Amidst hectic moves on T-Mobile Sprint merger, the New York City government on Thursday sued T-Mobile alleging its Metro stores had been indulging in “abusive sales tactics.”

It listed many alleged fraudulent practices such as selling used phones disguised as new ones and charging customers services that they did not seek.

The lawsuit filed in the state Supreme Court for New York County has put T-Mobile, T-Mobile's Metro PCS New York division, and various owners of Metro stores as defendants. It also sought compensations for the exploited consumers.

T-Mobile's Metro division offers prepaid service over the T-Mobile wireless network branded as “Metro by T-Mobile.” Until 2018, it was known as MetroPCS.

The rebranding of T-Mobile stressed that “Metro by T-Mobile is T-Mobile,” the lawsuit noted adding that Metro by T-Mobile abuses “do not end at the store.”

The petition on Metro PCS phones says said the “defendants violated the City's Consumer Protection Law thousands of times” per a press release by the city government.

The lawsuit alleged T-Mobile Metro stores levied “illegal taxes, mystery fees, and fees for unwanted services.”

‘‘Companies that blatantly scam New Yorkers must be held accountable,” said Mayor Bill de Blasio in the press release.

According to the lawsuit, T-Mobile allegedly overcharged customers and fooled consumers by signing them up without consent to costly financing plans and deceitfully sold used phones posing as brand new.

New York City's Department of Consumer and Worker Protection (DCWP) documented more than 2,200 violations committed by T-Mobile at 56 Metro stores located five boroughs of the city.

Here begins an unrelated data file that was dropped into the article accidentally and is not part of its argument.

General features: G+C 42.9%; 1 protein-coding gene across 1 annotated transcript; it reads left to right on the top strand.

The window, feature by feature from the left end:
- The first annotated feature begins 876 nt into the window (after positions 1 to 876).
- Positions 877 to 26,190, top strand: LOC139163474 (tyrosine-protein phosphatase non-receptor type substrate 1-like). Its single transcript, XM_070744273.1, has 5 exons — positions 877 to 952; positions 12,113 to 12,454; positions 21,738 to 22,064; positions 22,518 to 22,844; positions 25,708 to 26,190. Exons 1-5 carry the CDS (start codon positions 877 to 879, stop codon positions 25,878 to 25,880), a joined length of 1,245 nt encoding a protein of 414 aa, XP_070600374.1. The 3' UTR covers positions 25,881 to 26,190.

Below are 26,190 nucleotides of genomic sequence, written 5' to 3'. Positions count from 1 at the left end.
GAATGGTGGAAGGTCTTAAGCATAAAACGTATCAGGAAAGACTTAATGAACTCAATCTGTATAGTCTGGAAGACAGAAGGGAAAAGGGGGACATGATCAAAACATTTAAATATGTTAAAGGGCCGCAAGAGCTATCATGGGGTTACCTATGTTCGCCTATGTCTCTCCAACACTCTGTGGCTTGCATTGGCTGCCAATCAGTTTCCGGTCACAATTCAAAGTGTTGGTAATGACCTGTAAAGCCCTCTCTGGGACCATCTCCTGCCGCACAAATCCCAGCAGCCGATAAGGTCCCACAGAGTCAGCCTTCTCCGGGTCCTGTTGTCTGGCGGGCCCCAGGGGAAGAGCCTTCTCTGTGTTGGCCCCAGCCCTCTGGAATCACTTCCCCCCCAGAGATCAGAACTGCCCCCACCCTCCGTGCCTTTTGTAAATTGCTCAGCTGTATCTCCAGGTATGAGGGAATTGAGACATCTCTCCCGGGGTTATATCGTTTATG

The carrier levied hundreds of dollars on additional costs to the advertised price for devices by forcing customers to e-sign leasing contracts without making them aware of the hidden charges.

There were at least 21 reported instances of previously used phones sold as new devices.

Buyers misguided into lease agreements

In January 2019, a customer named Vashti Anais Wagner tried to buy a phone that was advertised for $599. But the Metro made her join a lease agreement in which had to pay $2,191.30 in monthly installments of $199.21.

Pictured is a T-Mobile and Sprint store side-by-side. Getty Images

‘The employee did not show Ms. Wagner the actual contract, and e-signed it in her name without telling that she would be “leasing the phone rather than buying it outright,’ the lawsuit said.

The lawsuit urges forfeiture of revenue to create “a restitution fund to compensate New Yorkers scammed at Metro stores.”

T-Mobile’s reaction

T-Mobile customer service reacted to CNET: “What we are seeing is completely at odds with the integrity of our team to take care of our customers every day.” It claimed a serious view will be taken about the allegations.

The T-Mobile stock was up 0.28 percent on Thursday after hour’s trade.